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AltaVista to auction premier ad placement

Hoping to expand its revenue stream, the search engine will begin auctioning off placement on its search result real estate to advertisers.

Hoping to expand its revenue stream, AltaVista will begin auctioning off placement on its search engine's real estate to advertisers.

The Compaq Computer-owned Web search engine will give the highest advertising bidder premier placement on search result pages for specified inquiries. The auctioned links will prominently reside above all other search results for the specific query.

Starting April 19, the program will launch with one paid placement per page but eventually will expand to include two placements. AltaVista said it already has inked its agreements with bidders but would not divulge the companies' names.

But some critics say the new service will make it harder to distinguish between online content and advertising. AltaVista was created in 1995 by three employees of Digital Equipment Corporation, which was acquired by Compaq in June 1998. AltaVista prided itself on creating technology that could search the entire Web "objectively" based on keywords.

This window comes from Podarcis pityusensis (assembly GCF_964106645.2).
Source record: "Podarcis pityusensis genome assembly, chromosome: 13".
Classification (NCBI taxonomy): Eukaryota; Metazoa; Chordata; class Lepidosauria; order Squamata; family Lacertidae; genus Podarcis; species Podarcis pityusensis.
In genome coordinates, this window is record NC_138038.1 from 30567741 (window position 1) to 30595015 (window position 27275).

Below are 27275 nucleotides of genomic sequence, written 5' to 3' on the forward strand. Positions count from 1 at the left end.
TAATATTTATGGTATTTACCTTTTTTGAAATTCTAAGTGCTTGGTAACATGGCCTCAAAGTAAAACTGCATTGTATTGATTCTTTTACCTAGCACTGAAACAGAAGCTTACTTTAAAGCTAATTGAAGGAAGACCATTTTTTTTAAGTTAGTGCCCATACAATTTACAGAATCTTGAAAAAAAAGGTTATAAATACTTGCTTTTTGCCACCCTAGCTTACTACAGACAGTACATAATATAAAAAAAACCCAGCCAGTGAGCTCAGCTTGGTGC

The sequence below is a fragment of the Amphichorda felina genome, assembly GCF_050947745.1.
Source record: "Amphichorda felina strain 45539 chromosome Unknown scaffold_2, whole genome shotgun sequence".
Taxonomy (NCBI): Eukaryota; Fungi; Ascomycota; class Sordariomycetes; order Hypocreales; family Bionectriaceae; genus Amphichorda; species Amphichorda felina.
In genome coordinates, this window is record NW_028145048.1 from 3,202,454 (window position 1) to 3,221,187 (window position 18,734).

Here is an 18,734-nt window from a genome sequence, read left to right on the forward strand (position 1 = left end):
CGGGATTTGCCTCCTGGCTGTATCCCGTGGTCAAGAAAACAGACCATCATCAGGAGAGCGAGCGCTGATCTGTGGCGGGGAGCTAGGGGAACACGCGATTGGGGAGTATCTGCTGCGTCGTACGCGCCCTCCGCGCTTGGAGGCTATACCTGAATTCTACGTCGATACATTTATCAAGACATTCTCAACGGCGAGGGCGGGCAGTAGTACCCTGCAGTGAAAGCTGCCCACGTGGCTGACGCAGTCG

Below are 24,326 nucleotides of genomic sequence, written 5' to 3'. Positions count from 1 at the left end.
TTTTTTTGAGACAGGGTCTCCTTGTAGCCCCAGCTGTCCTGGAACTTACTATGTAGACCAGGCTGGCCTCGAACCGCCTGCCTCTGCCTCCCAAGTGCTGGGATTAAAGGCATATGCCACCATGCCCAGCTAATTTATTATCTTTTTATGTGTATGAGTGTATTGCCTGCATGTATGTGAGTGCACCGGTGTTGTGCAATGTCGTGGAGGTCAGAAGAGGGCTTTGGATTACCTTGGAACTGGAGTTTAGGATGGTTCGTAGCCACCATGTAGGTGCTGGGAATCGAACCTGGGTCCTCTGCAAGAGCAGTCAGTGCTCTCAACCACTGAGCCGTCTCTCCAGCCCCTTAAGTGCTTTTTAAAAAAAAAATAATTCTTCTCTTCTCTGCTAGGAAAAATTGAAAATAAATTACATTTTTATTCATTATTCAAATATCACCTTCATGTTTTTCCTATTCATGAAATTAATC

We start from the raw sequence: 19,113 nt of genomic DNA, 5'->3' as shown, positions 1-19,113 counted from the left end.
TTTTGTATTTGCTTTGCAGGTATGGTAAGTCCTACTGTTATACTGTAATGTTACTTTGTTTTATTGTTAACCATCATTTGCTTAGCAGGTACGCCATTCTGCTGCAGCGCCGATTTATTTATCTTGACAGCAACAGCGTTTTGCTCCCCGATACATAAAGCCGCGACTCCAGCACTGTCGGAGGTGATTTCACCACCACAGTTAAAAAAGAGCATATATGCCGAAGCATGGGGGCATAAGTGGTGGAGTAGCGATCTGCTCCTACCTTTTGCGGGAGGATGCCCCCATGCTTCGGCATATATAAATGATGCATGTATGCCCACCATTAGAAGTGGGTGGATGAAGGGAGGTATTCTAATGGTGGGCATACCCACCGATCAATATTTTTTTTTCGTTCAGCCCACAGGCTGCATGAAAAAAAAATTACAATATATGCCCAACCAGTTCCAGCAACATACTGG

Almost as soon as the ad placement plan was announced, AltaVista had to defend itself over the ethical ramifications of selling Internet content.

"We'll either box it in or put it in some kind of section that's separate," said Celia Francis, director of marketing for AltaVista.

AltaVista traditionally has incorporated its own search technology to pull up search results. But allowing advertisers to bid for placement on its results page will give AltaVista a revenue stream that extends beyond advertiser placement throughout the site.

AltaVista contends its search engine will not radically change as a result of the policy shift. Rather, the new features will make the site more "relevant," according to Rod Schrock, AltaVista chief executive.

"The search site is all about delivering the most relevant results in the most relevant fashion," said Schrock. "This is just a natural evolutionary step for us."

While critics contend that users may not think they are getting an "objective" search, having advertisers bid for placement is not new. Search engine GoTo follows a similar system and includes the price for advertisers next to each search result.

AltaVista's plans were first reported by Wired News.

Compaq is planning to take AltaVista public in hopes of cashing in on the Internet initial public offering frenzy. The Houston-based computer giant also has taken steps to beef up AltaVista's offerings. In recent months it has acquired e-commerce site Shopping.com and local guide network Zip2.

Schrock would not comment specifically on when AltaVista will go public but said the IPO date is "on track for before Christmas."